Skip to content

News Supporters' stories

100 miles cycled to honour blind veteran

Published on 5 Jun 2024

Over £750 raised and 100 miles cycled by a London man who wanted to say thank you for the support which his father received after he lost his sight.

Keith, 60, took part in Ride London-Essex at the end of May to raise money following the death of his father, Alan, in January. Alan began to be supported by us in 2015. The last years of his life were also spent living at our Centre of Wellbeing on the south coast.

Keith stood with his bike wearing his helmet and a Blind Veterans UK cycling top. One hand is holding the bike up and the other is doing a thumbs up
Keith ready to ride
Keith and Alan are enjoying time together sat side by side with the sea in the background.
Keith with his father Alan

Alan completed his national service in the RAF in the late 1940s. After basic training he became a radar defence operator and was then recalled in 1952 for the Korean War.

He lost his sight later in life due to macular degeneration. Keith says:

“Neither me nor my father realised how much we were affected by his sight loss for some time but he was definitely depressed. With the support of Blind Veterans UK, dad managed to stay in his home for a few years and he was supported in finding equipment and services that were available to him.
“He took part in activity weeks with Blind Veterans UK such as painting and cooking, and enjoyed a guided history talk and dinner and dance functions. With their support I saw him come out of his shell again and he was confident to go out alone."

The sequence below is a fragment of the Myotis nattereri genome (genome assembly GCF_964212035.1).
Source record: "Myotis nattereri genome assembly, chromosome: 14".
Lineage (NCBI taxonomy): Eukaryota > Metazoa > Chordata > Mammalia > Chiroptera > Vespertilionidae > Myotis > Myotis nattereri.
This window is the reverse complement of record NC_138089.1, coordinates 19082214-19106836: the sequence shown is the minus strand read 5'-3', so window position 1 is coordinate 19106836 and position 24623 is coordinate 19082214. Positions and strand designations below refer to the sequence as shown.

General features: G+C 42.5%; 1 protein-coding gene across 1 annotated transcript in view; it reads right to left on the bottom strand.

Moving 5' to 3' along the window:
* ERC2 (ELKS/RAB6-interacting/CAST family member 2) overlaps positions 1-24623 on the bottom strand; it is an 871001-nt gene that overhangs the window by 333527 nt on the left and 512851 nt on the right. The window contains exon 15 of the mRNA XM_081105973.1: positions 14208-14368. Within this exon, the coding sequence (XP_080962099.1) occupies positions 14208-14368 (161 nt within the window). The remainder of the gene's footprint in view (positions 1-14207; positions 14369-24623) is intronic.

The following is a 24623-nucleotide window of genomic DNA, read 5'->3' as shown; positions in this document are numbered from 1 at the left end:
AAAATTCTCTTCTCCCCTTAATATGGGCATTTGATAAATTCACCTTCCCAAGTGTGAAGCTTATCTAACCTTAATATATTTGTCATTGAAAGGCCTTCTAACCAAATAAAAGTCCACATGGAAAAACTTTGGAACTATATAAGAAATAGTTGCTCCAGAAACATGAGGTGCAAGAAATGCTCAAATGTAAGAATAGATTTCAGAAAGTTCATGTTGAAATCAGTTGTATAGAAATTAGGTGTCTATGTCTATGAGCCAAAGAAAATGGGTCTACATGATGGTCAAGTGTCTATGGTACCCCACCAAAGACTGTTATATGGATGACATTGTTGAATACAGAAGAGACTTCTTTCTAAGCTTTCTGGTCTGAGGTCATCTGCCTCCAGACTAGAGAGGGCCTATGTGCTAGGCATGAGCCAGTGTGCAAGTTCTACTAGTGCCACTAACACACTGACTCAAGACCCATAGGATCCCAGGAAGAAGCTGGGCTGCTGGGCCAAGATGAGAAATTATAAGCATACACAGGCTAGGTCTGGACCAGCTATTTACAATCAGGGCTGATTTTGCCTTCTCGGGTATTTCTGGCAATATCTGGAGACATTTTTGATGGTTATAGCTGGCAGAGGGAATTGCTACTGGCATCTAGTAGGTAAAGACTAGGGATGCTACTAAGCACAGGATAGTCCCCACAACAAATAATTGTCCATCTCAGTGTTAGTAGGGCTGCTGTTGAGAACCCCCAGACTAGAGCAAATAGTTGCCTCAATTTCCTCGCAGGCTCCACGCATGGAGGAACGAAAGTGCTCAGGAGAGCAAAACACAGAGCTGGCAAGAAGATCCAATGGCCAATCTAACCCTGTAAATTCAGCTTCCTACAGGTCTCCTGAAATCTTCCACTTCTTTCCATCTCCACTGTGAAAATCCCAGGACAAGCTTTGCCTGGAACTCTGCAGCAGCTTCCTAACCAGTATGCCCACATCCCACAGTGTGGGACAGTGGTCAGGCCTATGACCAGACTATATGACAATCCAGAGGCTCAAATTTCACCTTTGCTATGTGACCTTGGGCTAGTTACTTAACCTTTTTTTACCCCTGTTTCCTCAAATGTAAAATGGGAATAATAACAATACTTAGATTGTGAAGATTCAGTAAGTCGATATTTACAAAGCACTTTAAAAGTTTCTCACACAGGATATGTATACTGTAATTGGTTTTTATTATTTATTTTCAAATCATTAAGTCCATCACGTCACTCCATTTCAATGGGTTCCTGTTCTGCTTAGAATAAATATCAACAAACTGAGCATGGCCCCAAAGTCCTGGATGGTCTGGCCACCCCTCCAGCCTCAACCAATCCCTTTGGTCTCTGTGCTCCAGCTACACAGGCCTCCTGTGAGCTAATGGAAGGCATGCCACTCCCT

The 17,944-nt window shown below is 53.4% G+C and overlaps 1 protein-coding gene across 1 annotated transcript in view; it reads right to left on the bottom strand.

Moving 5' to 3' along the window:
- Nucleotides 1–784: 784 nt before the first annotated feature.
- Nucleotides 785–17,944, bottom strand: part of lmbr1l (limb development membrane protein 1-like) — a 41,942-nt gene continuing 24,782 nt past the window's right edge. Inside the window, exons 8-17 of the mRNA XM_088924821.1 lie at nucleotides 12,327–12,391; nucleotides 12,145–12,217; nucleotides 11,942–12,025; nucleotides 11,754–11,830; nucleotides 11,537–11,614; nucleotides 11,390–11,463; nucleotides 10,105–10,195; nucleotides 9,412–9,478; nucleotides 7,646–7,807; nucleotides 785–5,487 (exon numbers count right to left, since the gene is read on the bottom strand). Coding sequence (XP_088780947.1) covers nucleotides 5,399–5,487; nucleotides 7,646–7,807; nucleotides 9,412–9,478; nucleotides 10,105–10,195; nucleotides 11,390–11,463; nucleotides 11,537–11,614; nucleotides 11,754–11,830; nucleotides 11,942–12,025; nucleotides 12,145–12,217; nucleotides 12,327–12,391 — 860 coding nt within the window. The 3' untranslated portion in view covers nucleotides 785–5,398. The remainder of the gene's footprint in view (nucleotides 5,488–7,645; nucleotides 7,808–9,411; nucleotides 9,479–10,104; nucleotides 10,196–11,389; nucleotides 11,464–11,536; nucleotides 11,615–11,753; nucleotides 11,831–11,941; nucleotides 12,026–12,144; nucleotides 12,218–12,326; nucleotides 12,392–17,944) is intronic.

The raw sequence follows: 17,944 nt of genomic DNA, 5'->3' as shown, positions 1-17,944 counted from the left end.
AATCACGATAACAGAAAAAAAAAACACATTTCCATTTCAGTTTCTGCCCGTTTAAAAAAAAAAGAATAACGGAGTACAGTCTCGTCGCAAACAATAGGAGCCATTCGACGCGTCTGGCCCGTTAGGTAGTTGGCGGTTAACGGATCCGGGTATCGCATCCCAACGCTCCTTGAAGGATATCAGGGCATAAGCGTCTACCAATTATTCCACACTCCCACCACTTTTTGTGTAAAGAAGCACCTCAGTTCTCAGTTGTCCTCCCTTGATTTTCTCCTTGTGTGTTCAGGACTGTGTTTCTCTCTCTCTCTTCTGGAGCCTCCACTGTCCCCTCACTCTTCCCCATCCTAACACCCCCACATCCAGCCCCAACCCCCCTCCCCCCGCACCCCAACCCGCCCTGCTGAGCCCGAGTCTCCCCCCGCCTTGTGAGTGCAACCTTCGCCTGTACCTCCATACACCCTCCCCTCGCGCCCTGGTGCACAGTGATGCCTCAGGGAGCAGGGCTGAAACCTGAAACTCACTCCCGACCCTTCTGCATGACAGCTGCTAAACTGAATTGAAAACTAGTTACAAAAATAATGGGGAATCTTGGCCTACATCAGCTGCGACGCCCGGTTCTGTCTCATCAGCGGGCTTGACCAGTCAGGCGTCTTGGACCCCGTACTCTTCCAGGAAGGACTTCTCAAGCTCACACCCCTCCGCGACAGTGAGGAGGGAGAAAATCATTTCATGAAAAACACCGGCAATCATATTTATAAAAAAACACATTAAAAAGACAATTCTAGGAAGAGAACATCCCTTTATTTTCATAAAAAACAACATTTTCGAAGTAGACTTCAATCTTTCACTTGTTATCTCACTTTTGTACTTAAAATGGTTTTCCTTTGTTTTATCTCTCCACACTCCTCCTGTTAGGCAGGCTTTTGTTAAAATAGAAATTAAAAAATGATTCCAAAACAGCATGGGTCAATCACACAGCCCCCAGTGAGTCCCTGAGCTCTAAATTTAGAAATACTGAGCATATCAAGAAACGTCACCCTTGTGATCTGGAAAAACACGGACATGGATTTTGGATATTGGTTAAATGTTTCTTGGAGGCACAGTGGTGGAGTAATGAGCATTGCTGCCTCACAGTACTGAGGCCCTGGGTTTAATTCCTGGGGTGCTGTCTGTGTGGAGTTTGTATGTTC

“Later in my father's life, when he moved into the charity’s centre, the staff were fantastic with him; his mental wellbeing greatly improved. When the end was near, and my father entered palliative care, the staff were brilliant and looked after both me and my father."

Keith told us that it was a no brainer for him to take part in a sporting event to raise money for our charity as he wanted to do something to give back and to honour his father who was a very keen sportsman.

Keith successfully completed the course, which starts in London and makes its way through the Essex countryside before finishing back in the capital city on Tower Bridge, in five and a half hours. He says:

“The ride went well, the weather was kind and I made brisk progress. The last few miles Dad was in the forefront of my thoughts, it was emotional but spurred me on remembering his grit and determination.
“My father was a sports fan all his life and he encouraged me to take part in many sports as a youth. Dad won many competitions in football, rugby, cricket, boxing and later in life, when mobility became an issue, he took up bowls and again won a number of national competitions. When he lost his sight he then bowled for Enfield Blind Bowlers."
“I was emotional when I crossed the finish line but also elated. Blind Veterans UK did so much for my father and my family, that I had a great sense of achievement to be able to give back.”

Keith took up both cycling and pilates to help with his recovery following a back injury, both of these have now become hobbies and passions. He rides both mountain bikes and road bikes, the latter as part of an unofficial cycling club/social group. He says:

“In June 2021 I was taking part in the Suffolk 100 and was involved in a crash and broke three vertebrae. Once again, I used pilates and cycling as part of my recovery to regain my strength and flexibility. I returned to Suffolk the following June and completed the Suffolk 100. Cycling has been incredibly important to me both for fitness and my mental wellbeing.”

Keith has already raised over £750. You can help him to further boost his fundraising and support our blind veterans: 

Visit Keith's Just Giving page

Has Keith inspired you to take on a cycling challenge?

Find out more